If we scan the horizon we know that social, economic, political and environmental factors all play into the claims of tomorrow. The cost of living crisis continues to bite and global events impact on domestic politics.
Highways claims will continue to be a significant part of the claims profile. Many councils have fragile networks caused primarily by a lack of resource. For some councils this is at crisis point; particularly in the context of the extreme weather events which are tearing apart many highways with large scale damage.
Maintaining the inspection systems is vital, although it is a challenge for some councils. We hear of costs savings such as reducing the numbers of highways inspectors or increasing the interval of inspections. Even if repairs are identified there are often difficulties getting the repairs done, let alone within a reasonable timeframe.
The increased use of electric vehicles adds another dimension to the challenges of maintaining the integrity of the highways. Gulley channels for charging cables are a good example of councils seeking sustainable solutions. A pertinent question to ask is: does the increased risk that arises feed into the risk based analysis when the inspection frequency is considered?
The socio-economic impact of the cost of living crisis means that fraud is the fastest growing criminal offence in the UK, and the impact on claims is obvious.
The Economic Crime and Transparency Act 2023 is about to receive Royal Assent. The Act focuses on economic crime and corporate transparency; meaning there is the potential for a corporate criminal offence for failing to prevent fraud unless the right controls are in place to mitigate this. Again, another area of risk for councils and another layer in the procurement process.
The social care rollercoaster continues with the Supreme Court having recently heard YXA and HXA; specifically looking at when an assumption of responsibility can arise pre-care order and considering other issues such as implications of Section 20 accommodation. Firms are entering and leaving this market in quick succession while they try to grapple with the law.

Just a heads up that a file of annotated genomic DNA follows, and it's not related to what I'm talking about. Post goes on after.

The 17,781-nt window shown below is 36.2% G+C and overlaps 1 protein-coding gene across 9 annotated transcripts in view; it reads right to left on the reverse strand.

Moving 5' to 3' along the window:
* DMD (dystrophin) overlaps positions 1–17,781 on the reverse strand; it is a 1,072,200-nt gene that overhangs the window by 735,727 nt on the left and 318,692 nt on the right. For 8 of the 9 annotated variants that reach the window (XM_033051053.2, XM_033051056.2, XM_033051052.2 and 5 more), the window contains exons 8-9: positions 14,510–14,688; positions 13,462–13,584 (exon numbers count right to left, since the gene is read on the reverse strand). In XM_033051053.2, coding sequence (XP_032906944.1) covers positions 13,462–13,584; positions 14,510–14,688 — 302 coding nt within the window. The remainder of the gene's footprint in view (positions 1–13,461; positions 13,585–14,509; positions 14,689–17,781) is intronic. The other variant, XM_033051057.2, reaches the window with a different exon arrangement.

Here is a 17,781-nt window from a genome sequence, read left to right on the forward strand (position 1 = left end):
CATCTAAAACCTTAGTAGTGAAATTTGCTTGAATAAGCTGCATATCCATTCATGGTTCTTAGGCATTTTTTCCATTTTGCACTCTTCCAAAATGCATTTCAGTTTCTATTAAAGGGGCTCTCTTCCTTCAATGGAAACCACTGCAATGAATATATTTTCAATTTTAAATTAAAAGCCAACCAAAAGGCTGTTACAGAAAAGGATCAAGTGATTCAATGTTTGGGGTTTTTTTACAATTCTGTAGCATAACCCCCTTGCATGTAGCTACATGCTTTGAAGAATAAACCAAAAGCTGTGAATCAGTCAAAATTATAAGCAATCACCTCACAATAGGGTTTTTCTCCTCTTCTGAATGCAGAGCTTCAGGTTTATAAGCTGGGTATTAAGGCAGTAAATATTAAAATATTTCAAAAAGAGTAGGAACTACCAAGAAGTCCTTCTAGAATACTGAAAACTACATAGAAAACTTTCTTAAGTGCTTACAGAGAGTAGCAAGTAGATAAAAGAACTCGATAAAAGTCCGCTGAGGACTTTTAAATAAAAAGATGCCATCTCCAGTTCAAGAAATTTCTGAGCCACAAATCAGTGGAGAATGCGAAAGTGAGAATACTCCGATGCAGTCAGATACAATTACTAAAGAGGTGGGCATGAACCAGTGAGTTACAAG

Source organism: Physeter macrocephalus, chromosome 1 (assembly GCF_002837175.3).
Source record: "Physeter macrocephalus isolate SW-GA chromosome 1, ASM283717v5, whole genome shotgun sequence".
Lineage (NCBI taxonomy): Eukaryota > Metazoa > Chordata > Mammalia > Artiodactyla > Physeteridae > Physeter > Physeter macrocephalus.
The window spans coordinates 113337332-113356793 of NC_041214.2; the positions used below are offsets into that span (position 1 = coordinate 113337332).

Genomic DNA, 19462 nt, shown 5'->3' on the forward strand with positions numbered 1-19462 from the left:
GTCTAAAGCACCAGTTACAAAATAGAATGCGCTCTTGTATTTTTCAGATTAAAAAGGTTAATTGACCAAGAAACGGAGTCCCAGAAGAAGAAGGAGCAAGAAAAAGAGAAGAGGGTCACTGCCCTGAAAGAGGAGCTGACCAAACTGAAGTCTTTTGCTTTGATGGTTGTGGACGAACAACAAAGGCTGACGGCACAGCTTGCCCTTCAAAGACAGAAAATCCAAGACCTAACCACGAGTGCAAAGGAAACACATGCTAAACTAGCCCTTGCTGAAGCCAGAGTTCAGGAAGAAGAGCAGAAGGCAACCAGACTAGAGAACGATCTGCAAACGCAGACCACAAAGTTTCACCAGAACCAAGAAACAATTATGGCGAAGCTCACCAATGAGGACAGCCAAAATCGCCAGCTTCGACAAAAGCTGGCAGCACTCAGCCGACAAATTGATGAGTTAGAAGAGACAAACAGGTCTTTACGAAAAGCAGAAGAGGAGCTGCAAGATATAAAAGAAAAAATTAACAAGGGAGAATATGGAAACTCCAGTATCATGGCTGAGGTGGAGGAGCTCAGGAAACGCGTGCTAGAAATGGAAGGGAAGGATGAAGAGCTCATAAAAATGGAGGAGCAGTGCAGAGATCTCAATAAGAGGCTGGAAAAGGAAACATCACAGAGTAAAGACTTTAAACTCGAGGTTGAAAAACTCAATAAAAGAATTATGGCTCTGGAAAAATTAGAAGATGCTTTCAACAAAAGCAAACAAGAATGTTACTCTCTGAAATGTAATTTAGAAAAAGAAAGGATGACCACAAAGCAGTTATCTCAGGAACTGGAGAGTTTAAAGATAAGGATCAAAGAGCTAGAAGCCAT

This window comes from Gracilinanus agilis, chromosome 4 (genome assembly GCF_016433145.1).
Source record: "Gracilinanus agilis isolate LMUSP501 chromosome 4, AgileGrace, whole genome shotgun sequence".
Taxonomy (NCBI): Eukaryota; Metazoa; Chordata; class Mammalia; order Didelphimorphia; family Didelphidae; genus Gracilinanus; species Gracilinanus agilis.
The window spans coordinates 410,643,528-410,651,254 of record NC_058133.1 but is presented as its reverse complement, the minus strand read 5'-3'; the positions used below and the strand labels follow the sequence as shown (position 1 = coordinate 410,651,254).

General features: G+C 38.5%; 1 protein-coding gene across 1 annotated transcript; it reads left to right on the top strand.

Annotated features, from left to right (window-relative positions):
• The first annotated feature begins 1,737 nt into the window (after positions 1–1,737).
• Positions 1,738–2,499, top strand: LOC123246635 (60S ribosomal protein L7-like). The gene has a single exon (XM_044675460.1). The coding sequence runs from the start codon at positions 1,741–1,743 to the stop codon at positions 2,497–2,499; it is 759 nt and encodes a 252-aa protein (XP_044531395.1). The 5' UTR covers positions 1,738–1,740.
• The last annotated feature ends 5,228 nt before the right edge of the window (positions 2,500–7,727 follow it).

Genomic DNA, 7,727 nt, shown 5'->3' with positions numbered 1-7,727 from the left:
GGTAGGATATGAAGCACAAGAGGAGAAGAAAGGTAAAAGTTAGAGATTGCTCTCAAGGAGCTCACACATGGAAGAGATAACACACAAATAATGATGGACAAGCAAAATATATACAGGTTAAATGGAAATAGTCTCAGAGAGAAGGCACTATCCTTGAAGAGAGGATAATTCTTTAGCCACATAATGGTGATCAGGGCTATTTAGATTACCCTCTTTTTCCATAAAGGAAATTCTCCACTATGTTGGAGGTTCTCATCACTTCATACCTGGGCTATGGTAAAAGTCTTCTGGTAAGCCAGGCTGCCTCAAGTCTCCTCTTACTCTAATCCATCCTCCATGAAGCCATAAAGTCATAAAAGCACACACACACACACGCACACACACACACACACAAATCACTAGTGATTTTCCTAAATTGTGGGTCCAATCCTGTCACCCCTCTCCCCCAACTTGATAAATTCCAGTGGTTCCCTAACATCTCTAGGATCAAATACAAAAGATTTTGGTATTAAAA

It is not surprising that some of the claimant specialist social care firms are shifting their sights to the Human Rights Act (HRA). It seems that HRA claims are coming to the fore during the coronial process when inquests are opened. These are particularly sensitive for all those involved, complex from a legal perspective, and potentially reputationally damaging.
Mental health and wellbeing
Mental health and wellbeing is a real area of focus for all employers, particularly post-pandemic with the decreasing and tangible reduction in mental resilience. Managing this is challenging, particularly when many still work from home for much of the working week. This causes challenges when it comes to proactively manage workloads, or identifying what exactly impending harm to mental health looks like virtually.
The role of media has shone a light on further issues which impact on mental health such as neurodiversity and unacceptable behaviours in the workplace. We have seen media coverage identifying clear safeguarding issues concerning celebrities and politicians alike. If we combine that with the post-COVID-19 lack of mental resilience, stretched council resources and the cost of living crisis, it has to be an area of increased risk.
Politics and government
We must not forget the impact of the political landscape. Legislation will be inevitably stalled or speeded up, according to what is politically expedient; some of it may not happen at all.
The latest by-elections and polling suggests a realistic prospect of a Labour government, and many changes in local leadership. This will undoubtedly shift the statutory focus and provide the trade unions with a stronger voice. They may lobby for change to make access for justice easier. They may also want to challenge the fixed recoverable cost regime given the impact it has on the claimant legal market.
And lastly, we must not forget the impact of the COVID-19 Public Inquiry and the inevitable focus this will have on many aspects of council services. We know test litigation is currently ongoing. If the local government voice is restricted (as it has been to date) this could lead to a call for local inquiries, which are very costly. There may be an increase in potential claims.
We have to recognise that claims are becoming wider and increasingly complex. They can often sit outside the traditional tort space. Sink holes on highways are a good example, involving regulatory, environmental, and commercial expertise. These added complexities add costs.